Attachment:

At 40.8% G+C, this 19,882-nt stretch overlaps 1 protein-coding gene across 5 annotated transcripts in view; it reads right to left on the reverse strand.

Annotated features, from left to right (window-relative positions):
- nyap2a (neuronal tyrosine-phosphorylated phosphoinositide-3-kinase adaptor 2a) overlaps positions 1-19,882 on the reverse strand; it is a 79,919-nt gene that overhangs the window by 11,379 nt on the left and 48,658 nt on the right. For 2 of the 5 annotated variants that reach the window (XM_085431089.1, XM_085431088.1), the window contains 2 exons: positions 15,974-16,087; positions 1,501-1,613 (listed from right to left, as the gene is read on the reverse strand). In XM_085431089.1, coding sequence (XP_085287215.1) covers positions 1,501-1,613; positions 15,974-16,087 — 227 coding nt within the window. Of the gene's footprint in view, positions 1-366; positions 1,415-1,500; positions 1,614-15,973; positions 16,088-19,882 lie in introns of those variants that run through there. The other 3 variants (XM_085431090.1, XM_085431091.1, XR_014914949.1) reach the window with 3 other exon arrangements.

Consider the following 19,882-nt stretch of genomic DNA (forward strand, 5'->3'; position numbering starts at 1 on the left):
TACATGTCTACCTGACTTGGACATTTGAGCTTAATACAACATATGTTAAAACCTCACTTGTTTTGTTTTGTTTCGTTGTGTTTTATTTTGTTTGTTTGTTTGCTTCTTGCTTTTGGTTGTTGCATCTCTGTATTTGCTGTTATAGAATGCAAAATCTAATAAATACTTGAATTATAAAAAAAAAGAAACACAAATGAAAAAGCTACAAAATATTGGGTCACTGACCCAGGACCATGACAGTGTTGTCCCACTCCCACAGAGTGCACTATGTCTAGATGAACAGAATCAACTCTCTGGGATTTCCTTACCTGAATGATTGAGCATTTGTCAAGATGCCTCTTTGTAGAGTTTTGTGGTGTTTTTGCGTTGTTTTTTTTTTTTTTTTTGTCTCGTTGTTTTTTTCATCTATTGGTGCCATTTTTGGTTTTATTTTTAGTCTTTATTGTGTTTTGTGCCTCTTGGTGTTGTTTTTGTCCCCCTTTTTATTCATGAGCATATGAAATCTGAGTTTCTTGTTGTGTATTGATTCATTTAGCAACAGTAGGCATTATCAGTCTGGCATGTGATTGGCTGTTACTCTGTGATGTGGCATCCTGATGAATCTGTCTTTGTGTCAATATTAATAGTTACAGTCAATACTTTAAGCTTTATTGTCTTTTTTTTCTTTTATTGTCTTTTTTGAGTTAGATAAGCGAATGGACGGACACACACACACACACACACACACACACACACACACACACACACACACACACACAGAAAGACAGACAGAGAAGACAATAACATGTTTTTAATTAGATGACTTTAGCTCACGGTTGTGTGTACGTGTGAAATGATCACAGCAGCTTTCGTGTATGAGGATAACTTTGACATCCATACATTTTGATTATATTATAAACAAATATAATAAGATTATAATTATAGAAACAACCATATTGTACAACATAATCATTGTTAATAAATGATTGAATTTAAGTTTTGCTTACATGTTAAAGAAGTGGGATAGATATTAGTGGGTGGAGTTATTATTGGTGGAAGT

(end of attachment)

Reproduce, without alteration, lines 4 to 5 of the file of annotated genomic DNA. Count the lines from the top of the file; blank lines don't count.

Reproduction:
Consider the following 19,882-nt stretch of genomic DNA (forward strand, 5'->3'; position numbering starts at 1 on the left):
TACATGTCTACCTGACTTGGACATTTGAGCTTAATACAACATATGTTAAAACCTCACTTGTTTTGTTTTGTTTCGTTGTGTTTTATTTTGTTTGTTTGTTTGCTTCTTGCTTTTGGTTGTTGCATCTCTGTATTTGCTGTTATAGAATGCAAAATCTAATAAATACTTGAATTATAAAAAAAAAGAAACACAAATGAAAAAGCTACAAAATATTGGGTCACTGACCCAGGACCATGACAGTGTTGTCCCACTCCCACAGAGTGCACTATGTCTAGATGAACAGAATCAACTCTCTGGGATTTCCTTACCTGAATGATTGAGCATTTGTCAAGATGCCTCTTTGTAGAGTTTTGTGGTGTTTTTGCGTTGTTTTTTTTTTTTTTTTTGTCTCGTTGTTTTTTTCATCTATTGGTGCCATTTTTGGTTTTATTTTTAGTCTTTATTGTGTTTTGTGCCTCTTGGTGTTGTTTTTGTCCCCCTTTTTATTCATGAGCATATGAAATCTGAGTTTCTTGTTGTGTATTGATTCATTTAGCAACAGTAGGCATTATCAGTCTGGCATGTGATTGGCTGTTACTCTGTGATGTGGCATCCTGATGAATCTGTCTTTGTGTCAATATTAATAGTTACAGTCAATACTTTAAGCTTTATTGTCTTTTTTTTCTTTTATTGTCTTTTTTGAGTTAGATAAGCGAATGGACGGACACACACACACACACACACACACACACACACACACACACACACACACACACACAGAAAGACAGACAGAGAAGACAATAACATGTTTTTAATTAGATGACTTTAGCTCACGGTTGTGTGTACGTGTGAAATGATCACAGCAGCTTTCGTGTATGAGGATAACTTTGACATCCATACATTTTGATTATATTATAAACAAATATAATAAGATTATAATTATAGAAACAACCATATTGTACAACATAATCATTGTTAATAAATGATTGAATTTAAGTTTTGCTTACATGTTAAAGAAGTGGGATAGATATTAGTGGGTGGAGTTATTATTGGTGGAAGT